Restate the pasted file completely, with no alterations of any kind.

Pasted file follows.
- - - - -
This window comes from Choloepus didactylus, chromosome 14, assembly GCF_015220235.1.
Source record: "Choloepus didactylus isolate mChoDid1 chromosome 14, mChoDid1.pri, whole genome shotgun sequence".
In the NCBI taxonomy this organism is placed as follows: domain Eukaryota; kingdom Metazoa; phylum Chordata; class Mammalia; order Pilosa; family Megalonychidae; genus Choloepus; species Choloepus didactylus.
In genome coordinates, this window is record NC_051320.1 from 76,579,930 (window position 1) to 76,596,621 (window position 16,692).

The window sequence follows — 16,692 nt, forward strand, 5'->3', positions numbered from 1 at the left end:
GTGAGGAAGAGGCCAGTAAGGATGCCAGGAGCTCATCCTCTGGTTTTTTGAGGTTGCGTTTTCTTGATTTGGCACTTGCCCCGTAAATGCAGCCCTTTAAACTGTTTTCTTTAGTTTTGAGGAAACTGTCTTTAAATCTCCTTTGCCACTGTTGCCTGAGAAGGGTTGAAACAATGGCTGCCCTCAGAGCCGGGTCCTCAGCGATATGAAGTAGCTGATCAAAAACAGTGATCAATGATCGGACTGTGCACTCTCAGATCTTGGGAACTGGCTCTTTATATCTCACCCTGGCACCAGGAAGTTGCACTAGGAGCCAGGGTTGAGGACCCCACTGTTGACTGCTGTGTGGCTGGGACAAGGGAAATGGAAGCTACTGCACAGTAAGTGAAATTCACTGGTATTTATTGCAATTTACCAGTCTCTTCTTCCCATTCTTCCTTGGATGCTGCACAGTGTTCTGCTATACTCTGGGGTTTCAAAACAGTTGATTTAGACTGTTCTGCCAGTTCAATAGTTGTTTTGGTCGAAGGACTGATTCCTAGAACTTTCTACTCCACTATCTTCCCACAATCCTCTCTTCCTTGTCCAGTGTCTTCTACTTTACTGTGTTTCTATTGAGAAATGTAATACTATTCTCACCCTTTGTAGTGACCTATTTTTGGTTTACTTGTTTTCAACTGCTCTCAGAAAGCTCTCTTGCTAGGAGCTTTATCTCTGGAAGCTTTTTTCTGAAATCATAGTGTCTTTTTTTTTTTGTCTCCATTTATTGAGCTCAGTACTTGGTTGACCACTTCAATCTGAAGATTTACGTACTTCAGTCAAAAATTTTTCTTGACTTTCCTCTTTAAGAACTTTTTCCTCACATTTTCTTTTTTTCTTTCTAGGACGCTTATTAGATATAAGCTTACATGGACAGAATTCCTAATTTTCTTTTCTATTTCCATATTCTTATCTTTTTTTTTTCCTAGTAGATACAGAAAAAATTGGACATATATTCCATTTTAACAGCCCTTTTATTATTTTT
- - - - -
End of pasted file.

This window comes from Choloepus didactylus, chromosome 14, assembly GCF_015220235.1.
Source record: "Choloepus didactylus isolate mChoDid1 chromosome 14, mChoDid1.pri, whole genome shotgun sequence".
In the NCBI taxonomy this organism is placed as follows: domain Eukaryota; kingdom Metazoa; phylum Chordata; class Mammalia; order Pilosa; family Megalonychidae; genus Choloepus; species Choloepus didactylus.
In genome coordinates, this window is record NC_051320.1 from 76,579,930 (window position 1) to 76,596,621 (window position 16,692).

The window sequence follows — 16,692 nt, forward strand, 5'->3', positions numbered from 1 at the left end:
GTGAGGAAGAGGCCAGTAAGGATGCCAGGAGCTCATCCTCTGGTTTTTTGAGGTTGCGTTTTCTTGATTTGGCACTTGCCCCGTAAATGCAGCCCTTTAAACTGTTTTCTTTAGTTTTGAGGAAACTGTCTTTAAATCTCCTTTGCCACTGTTGCCTGAGAAGGGTTGAAACAATGGCTGCCCTCAGAGCCGGGTCCTCAGCGATATGAAGTAGCTGATCAAAAACAGTGATCAATGATCGGACTGTGCACTCTCAGATCTTGGGAACTGGCTCTTTATATCTCACCCTGGCACCAGGAAGTTGCACTAGGAGCCAGGGTTGAGGACCCCACTGTTGACTGCTGTGTGGCTGGGACAAGGGAAATGGAAGCTACTGCACAGTAAGTGAAATTCACTGGTATTTATTGCAATTTACCAGTCTCTTCTTCCCATTCTTCCTTGGATGCTGCACAGTGTTCTGCTATACTCTGGGGTTTCAAAACAGTTGATTTAGACTGTTCTGCCAGTTCAATAGTTGTTTTGGTCGAAGGACTGATTCCTAGAACTTTCTACTCCACTATCTTCCCACAATCCTCTCTTCCTTGTCCAGTGTCTTCTACTTTACTGTGTTTCTATTGAGAAATGTAATACTATTCTCACCCTTTGTAGTGACCTATTTTTGGTTTACTTGTTTTCAACTGCTCTCAGAAAGCTCTCTTGCTAGGAGCTTTATCTCTGGAAGCTTTTTTCTGAAATCATAGTGTCTTTTTTTTTTTGTCTCCATTTATTGAGCTCAGTACTTGGTTGACCACTTCAATCTGAAGATTTACGTACTTCAGTCAAAAATTTTTCTTGACTTTCCTCTTTAAGAACTTTTTCCTCACATTTTCTTTTTTTCTTTCTAGGACGCTTATTAGATATAAGCTTACATGGACAGAATTCCTAATTTTCTTTTCTATTTCCATATTCTTATCTTTTTTTTTTCCTAGTAGATACAGAAAAAATTGGACATATATTCCATTTTAACAGCCCTTTTATTATTTTT